So, what exactly is happening here?
Balan Wonderworld starts off with a story that provides little context to the main characters. Essentially, you play as either Leo or Emma, two children experiencing some personal troubles. I decided to play as Leo mostly because his opening cutscene was him dancing on the street, which is quite relatable. Apparently, in Leo’s case, a group of equally skilled dancers took notice, but he just shunned them away for unexplainable reasons.
Eventually, he and Emma find themselves in this mysterious theater guarded by Balan, a magician-like figure. According to the game’s lore, the theater only shows up to those who are experiencing troubles in their lives. I guess you could consider Leo/Emma extremely lucky, but they’re also confused as to why they’re in the theater. A few moments later, they find themselves in a magical world behind the theater — essentially pulling a Narnia on you.
You may be wondering how all of this just happened, and I’m here to tell you that I have no idea. In its early stages, the game doesn’t explain to you a lot of details in hopes of putting the pieces of the story together. As I progressed through the story later on, I’m still trying to understand how these things happened. Not the kind of start I was expecting.
The simplest gameplay mechanic for Square Enix
After the intro cutscene, you find yourself on the Island of Tims, which is pretty empty to start. It’s mostly just grassland with some flowers, lakes, and bridges. Eventually, you will slowly rebuild the Tims Tower, which doesn’t seem that important initially. Part of the rebuild involves the inhabitants of the island: the Tims which aids you for the main completion quest.
Now, this platforming game features twelve Chapters, each with two levels and a boss fight. In all the levels, you only ever need to press one button to get through the entire game: the X button. See, every other button and trigger on your controller allows you to jump and platform around — something the X button does anyway. However, the X button is this game’s primary action button because of another gameplay mechanic.
In each level, Leo/Emma will collect a set of costumes that grant them special abilities. From jump attacks to increased air time, these costumes allow you to explore the game’s vast stages to look for collectibles for completion. As mentioned earlier, almost all of the abilities are bound to the X button — something you don’t really see with Square Enix’s other prominent titles.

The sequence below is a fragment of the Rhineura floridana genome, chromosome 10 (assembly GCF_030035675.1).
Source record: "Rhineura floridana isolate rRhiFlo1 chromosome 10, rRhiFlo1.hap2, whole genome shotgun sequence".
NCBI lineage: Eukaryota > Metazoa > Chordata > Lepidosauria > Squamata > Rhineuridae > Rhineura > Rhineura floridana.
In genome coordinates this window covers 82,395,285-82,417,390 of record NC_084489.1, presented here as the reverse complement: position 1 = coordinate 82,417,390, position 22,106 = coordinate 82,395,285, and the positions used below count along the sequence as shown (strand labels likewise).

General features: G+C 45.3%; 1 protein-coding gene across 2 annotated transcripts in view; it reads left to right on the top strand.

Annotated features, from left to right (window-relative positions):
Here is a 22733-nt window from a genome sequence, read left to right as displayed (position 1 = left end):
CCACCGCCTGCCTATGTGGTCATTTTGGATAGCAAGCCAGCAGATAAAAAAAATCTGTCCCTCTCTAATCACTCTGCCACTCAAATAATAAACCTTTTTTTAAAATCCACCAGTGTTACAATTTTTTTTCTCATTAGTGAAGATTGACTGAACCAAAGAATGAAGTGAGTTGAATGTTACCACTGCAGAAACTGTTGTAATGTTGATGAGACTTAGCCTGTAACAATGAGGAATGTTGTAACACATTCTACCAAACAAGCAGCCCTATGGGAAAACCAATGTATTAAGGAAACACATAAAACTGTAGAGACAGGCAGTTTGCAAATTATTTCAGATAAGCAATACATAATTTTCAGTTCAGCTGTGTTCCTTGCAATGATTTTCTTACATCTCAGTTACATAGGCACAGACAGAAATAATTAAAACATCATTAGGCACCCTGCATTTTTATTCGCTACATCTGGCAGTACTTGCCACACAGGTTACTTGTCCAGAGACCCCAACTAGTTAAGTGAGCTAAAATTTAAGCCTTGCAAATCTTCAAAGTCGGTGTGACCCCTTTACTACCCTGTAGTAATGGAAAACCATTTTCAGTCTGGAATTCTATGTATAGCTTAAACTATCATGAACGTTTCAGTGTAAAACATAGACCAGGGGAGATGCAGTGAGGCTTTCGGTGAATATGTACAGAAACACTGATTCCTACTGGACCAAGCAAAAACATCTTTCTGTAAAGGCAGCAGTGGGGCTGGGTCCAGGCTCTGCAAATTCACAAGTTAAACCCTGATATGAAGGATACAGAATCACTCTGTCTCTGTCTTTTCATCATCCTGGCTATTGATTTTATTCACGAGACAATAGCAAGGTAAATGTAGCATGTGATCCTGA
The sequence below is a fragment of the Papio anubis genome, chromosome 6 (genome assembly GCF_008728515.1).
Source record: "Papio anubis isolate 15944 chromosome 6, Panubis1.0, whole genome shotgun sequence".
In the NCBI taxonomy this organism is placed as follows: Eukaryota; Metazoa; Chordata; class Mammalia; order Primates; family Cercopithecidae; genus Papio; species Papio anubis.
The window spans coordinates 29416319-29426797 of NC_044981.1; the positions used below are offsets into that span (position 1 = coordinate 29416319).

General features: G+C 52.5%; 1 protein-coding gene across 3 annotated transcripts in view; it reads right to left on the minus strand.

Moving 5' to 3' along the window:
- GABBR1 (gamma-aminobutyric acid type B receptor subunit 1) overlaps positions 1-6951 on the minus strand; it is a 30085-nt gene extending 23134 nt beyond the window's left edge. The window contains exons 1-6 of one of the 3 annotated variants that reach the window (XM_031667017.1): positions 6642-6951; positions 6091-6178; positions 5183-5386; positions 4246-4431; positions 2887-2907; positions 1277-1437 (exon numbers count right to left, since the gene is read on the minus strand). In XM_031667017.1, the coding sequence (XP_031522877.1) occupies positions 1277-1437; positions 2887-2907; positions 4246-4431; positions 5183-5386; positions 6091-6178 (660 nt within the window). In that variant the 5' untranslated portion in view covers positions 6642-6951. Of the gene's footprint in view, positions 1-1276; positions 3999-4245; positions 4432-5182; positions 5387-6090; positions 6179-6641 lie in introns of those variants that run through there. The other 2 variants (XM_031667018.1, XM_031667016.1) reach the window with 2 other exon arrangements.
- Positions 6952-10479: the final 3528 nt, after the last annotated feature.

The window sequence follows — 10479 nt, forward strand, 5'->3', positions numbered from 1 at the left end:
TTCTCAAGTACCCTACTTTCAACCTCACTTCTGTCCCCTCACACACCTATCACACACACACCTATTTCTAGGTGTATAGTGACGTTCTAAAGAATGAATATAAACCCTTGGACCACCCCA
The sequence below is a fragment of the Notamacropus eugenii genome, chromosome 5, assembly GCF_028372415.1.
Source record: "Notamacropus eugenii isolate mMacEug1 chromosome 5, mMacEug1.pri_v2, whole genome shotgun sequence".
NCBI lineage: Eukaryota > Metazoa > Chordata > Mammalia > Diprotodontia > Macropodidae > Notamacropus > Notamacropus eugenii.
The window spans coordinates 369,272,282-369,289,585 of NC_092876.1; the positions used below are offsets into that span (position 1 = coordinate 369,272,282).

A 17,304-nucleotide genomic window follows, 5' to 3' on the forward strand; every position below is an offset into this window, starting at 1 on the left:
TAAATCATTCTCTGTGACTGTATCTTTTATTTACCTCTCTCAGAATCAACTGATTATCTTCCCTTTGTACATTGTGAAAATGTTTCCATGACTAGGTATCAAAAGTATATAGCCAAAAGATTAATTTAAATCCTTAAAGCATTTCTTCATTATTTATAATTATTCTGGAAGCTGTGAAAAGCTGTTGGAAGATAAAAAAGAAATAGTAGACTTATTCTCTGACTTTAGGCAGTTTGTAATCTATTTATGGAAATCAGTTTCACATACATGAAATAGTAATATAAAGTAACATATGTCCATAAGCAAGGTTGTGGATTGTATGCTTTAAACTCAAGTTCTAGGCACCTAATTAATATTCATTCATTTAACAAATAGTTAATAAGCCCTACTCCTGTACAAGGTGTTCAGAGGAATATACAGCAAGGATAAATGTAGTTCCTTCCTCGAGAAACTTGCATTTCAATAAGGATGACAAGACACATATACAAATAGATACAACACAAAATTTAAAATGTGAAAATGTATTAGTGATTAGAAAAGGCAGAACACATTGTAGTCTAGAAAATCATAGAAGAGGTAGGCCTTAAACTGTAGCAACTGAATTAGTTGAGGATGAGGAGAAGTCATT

Apart from the costumes, you will also collect Drops, Tim Eggs and Balan Statues in each stage. Collecting Drops allows you to grow your Tims to grant you boosts when playing every stage. Meanwhile, collecting a certain number of Balan Statues opens the next set of Chapters and worlds to explore.
As somebody who is fond of stage-by-stage platforming, this was pretty standard stuff even in an open-world setting. Personally, I found myself getting side-tracked with all the collectibles if I wanted to progress further into the game. However, it also makes the game roughly easy to breeze by when you’re not out to complete it. In essence, I felt it doesn’t motivate you enough to complete it 100 percent.
Uncovering your troubles and rising above them
Let’s tackle what I think is the main reason why you found yourself platforming in Balan’s magical world. I mentioned earlier that the character you control is going through some personal issues, and that the magical world showed up for them because of it. With each Chapter, Leo/Emma encounters people who also have undergone some life problems, as well.
Before each boss fight, a cutscene introduces you to the main story of each person you encounter in the Chapter’s stages. Essentially, it highlights the following aspects: how they started, the rise, and the fall (and eventual shift to the dark side). You are basically tasked to free these people from the Negati, a demon-like presence that is the manifestation of their troubles.
After beating each boss, another cutscene starts that shows an epilogue of sorts, detailing the events that happened after you free people of the Negati. You see people get back on their feet, or become more open to other people about their interests. Also, each ending cutscene starts off with a performance with the AI versions of the costumes you collect. I found it quite cheesy and a little extra in some instances.
A game that doesn’t explain much when it should
Everything about Balan Wonderworld made me ask myself, “why is this all happening?” To be honest, I felt that nothing about the game was explained properly the moment you start playing. From the simplistic gameplay mechanic to the storylines in each chapter, it all feels like it lacks purpose. Furthermore, even your role in lifting these people up from their troubles isn’t explained properly.
While playing through this game, I got the feeling that this was intended for kids even if some of the issues tackled here applied to adults. In its raw gameplay alone, it’s simple to understand and easy to navigate that even five year olds will get through the mechanics easily. The collect-a-thon element only somewhat adds a level of depth to the overall gameplay.
Gameplay mechanics aside, the entire story behind Balan Wonderworld just happens with little to no context or purpose. You aimlessly go into each Chapter, uncover the story behind each character, beat the demon inside them, and they’re freed of the negativity inside them. If you’re a child playing this game, it’s something that you’ll enjoy. As an adult, however, it doesn’t do much to draw you in for long.
NieR Replicant ver.1.22474487139… Review
realme C25: Your budget content creation companion